Updated results from the National Surgical Adjuvant Breast and Bowel Project Breast Cancer Prevention Trial, published in the Journal of the National Cancer Institute, are similar to initial findings: Among women at high risk of breast cancer, treatment with five years of tamoxifen reduces the risk of breast cancer and increases the risk of endometrial (uterine) cancer and blood clots.
The National Surgical Adjuvant Breast and Bowel Project (NSABP) Breast Cancer Prevention Trial (P-1) began in 1992, with the goal of determining whether tamoxifen (Nolvadex®) could reduce the risk of breast cancer in women at high risk of the disease.
A woman’s risk of breast cancer was estimated on the basis of her age, race, family history of breast cancer, number of births and age at first live birth, age at first menstrual period, number of benign breast biopsies, and diagnosis of atypical hyperplasia. Women were eligible if their five-year risk of breast cancer was at least 1.7%. A total of 13,388 women were randomly assigned to receive either five years of tamoxifen or five years of placebo.
By 1998, there was strong evidence that tamoxifen reduced the risk of breast cancer. At this point, study participants and their physicians were informed of what treatment the participants had been receiving. Although many women in the placebo group subsequently chose to start taking tamoxifen or to enroll in another clinical trial, researchers followed study participants for another seven years. The current study reports on the results of these seven years of follow-up. These findings will most likely be the last published results of this large and important clinical trial.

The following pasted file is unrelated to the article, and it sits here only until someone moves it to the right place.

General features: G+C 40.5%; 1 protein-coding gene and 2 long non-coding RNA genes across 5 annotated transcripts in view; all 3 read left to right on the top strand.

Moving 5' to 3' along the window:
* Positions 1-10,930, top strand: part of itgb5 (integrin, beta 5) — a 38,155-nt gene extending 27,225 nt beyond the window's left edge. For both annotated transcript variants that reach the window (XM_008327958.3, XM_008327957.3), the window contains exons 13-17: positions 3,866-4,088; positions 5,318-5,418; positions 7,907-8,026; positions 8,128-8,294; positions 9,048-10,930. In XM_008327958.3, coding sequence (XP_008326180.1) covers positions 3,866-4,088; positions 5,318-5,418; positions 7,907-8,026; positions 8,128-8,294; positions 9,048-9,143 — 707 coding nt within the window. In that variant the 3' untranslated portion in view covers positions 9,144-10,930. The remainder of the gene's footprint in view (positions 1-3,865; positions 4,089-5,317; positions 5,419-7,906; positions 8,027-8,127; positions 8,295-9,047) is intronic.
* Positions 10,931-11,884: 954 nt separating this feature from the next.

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The updated results were similar to those from the initial study. Compared to women in the placebo group, women in the tamoxifen group had the following results:
- 43% reduction in risk of invasive breast cancer
- 37% reduction in risk of noninvasive breast cancer (DCIS or LCIS)
- 32% reduction in risk of osteoporotic bone fractures
- Three-fold increase in risk of endometrial cancer
- Two-fold increase in risk of pulmonary embolism
The researchers note that for certain subgroups of women, the benefits of tamoxifen treatment are likely to substantially outweigh the risks. A method that has been developed to weigh the risks and benefits may help identify those women who are most likely to benefit from preventive treatment with tamoxifen.
Although other breast cancer prevention clinical trials are currently underway, the researchers note, “Until one of these trials demonstrates a greater net benefit from an alternative therapy, tamoxifen remains the only proven chemopreventive treatment for breast cancer risk reduction.”
Reference: Fisher B, Costantino JP, Wickerham DL et al. Tamoxifen for the Prevention of Breast Cancer: Current Status of the National Surgical Adjuvant Breast and Bowel Project P-1 Study. Journal of the National Cancer Institute. 2005;97:1652-62.